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First-generation, poor students to benefit from grant

The Tri-Cities' only four-year university has received a federal grant to improve services for low-income and first-generation students.

The U.S. Department of Education has approved a grant of $1.1 million to Washington State University Tri-Cities.

The grant is to be used to create a Student Support Services Program, which the federal agency requires to include tutoring, assistance with the financial aid process, intensive counseling and help in moving on to post-graduate studies.

About 40 percent of WSU Tri-Cities students are classified as low-income, according to the WSU announcement. With an enrollment of more than 1,500 students, that would mean about 600 fit that description.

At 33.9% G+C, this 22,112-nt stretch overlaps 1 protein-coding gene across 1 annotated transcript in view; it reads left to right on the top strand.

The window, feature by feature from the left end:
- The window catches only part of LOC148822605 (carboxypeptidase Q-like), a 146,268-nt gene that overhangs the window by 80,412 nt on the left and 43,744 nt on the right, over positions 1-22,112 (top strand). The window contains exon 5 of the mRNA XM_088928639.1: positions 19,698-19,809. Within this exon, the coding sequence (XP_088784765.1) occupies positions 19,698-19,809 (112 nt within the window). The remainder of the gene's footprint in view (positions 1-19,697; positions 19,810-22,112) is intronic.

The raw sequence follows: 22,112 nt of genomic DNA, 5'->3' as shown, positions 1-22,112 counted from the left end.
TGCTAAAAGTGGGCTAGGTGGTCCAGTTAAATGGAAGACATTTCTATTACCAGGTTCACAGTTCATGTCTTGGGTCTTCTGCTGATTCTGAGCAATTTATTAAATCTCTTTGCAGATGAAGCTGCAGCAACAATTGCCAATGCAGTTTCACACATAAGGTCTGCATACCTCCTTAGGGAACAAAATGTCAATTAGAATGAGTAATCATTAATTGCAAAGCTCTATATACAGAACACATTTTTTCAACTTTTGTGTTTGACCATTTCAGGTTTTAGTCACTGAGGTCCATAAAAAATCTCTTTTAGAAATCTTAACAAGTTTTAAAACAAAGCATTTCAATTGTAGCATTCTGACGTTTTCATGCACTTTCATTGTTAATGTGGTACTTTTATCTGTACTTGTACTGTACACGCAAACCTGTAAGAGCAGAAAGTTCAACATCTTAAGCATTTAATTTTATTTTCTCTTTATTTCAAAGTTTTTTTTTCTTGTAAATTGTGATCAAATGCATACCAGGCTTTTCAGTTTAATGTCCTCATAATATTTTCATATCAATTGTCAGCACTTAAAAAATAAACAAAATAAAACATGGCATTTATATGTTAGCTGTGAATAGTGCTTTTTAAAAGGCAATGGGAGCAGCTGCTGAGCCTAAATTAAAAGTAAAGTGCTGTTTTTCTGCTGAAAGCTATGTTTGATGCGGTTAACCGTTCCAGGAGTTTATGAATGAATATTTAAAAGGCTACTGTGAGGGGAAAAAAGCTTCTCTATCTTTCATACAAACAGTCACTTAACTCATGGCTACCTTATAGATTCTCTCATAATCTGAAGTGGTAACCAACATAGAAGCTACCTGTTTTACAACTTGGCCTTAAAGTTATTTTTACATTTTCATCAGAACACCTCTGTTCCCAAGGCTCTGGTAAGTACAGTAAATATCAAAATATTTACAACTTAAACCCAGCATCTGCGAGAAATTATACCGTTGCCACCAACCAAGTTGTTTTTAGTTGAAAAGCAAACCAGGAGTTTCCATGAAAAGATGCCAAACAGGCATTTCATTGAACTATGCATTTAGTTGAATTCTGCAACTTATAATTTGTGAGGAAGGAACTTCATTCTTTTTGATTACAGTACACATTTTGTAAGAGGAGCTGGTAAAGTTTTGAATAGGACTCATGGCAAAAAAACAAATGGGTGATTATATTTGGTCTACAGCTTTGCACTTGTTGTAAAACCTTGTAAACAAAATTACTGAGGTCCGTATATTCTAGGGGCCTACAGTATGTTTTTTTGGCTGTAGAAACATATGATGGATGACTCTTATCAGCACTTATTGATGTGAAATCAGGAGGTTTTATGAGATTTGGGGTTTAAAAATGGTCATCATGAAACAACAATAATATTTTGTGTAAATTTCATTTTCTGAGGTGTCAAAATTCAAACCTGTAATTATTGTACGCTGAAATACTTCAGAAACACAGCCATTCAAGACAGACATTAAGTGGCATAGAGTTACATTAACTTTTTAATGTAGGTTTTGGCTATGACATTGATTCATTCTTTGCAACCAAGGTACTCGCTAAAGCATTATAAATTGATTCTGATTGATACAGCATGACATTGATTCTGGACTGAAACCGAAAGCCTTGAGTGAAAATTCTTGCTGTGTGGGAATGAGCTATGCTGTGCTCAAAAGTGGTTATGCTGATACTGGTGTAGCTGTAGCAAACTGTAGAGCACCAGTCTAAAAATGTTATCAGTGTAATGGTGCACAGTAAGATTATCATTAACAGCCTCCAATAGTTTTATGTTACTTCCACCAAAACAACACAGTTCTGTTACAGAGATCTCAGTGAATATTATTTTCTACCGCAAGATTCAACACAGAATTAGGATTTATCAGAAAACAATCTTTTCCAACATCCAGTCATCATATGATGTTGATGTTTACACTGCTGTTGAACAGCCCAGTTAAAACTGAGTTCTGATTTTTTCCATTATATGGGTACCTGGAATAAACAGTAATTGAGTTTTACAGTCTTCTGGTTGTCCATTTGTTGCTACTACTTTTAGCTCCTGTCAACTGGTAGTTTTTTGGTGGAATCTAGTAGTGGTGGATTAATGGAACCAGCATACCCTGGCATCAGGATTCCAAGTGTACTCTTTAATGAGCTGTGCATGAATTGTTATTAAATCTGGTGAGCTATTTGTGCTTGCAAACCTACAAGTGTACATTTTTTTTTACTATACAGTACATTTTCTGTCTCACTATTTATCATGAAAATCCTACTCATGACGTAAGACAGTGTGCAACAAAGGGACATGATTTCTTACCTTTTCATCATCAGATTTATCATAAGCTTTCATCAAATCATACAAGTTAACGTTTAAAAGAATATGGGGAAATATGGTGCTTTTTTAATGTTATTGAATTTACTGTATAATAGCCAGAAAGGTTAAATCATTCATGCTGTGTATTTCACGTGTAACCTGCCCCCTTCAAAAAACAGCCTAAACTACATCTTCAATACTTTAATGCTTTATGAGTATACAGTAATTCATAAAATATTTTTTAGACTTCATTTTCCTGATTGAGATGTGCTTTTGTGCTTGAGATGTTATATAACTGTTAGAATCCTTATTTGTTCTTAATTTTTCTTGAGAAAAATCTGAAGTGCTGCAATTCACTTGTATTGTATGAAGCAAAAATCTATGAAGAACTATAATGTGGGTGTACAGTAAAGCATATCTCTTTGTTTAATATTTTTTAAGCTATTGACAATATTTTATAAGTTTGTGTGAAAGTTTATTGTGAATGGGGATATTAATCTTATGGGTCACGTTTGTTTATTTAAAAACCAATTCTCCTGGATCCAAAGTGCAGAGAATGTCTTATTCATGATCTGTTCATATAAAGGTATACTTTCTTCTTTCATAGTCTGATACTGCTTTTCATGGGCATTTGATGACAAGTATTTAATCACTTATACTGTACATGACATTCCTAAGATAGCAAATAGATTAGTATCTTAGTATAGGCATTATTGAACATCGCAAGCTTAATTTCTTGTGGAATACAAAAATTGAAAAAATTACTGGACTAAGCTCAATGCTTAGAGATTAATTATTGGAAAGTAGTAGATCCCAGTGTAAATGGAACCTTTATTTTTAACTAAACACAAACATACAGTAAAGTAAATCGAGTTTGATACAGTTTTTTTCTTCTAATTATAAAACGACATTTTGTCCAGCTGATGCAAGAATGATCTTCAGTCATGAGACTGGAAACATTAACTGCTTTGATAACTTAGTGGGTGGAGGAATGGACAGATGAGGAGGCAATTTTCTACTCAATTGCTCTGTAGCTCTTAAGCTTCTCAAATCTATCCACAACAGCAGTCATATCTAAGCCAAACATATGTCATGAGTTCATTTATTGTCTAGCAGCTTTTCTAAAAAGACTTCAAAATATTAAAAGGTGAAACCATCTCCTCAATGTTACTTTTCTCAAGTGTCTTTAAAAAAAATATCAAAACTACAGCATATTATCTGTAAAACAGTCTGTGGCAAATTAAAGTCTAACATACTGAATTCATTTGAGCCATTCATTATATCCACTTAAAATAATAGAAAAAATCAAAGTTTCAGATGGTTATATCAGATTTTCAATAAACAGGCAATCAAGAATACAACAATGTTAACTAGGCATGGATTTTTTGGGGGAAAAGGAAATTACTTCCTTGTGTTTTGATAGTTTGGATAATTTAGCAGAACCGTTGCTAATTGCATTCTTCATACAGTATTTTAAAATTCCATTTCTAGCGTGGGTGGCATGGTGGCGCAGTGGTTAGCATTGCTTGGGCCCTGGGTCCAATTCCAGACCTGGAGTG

The new program will serve about 140 students annually.

The program is seeking enrolled WSU students who plan to graduate from a four-year program and who clearly will benefit from the program.

This program is expected to help WSU become the state's first public four-year university to be classified as a Hispanic Serving Institution. That determination is bestowed on colleges in which 25 percent of students identify as Hispanic, and it allows those schools to apply for certain federal grants.

In Washington, only Yakima Valley Community College and Heritage University, a private institution in Toppenish, qualify for such grants, according to lists published on the U.S. Department of Education website.

WSU this week also welcomed Carol Wilkerson, director of the new program, who's coming from a college in Atlanta.

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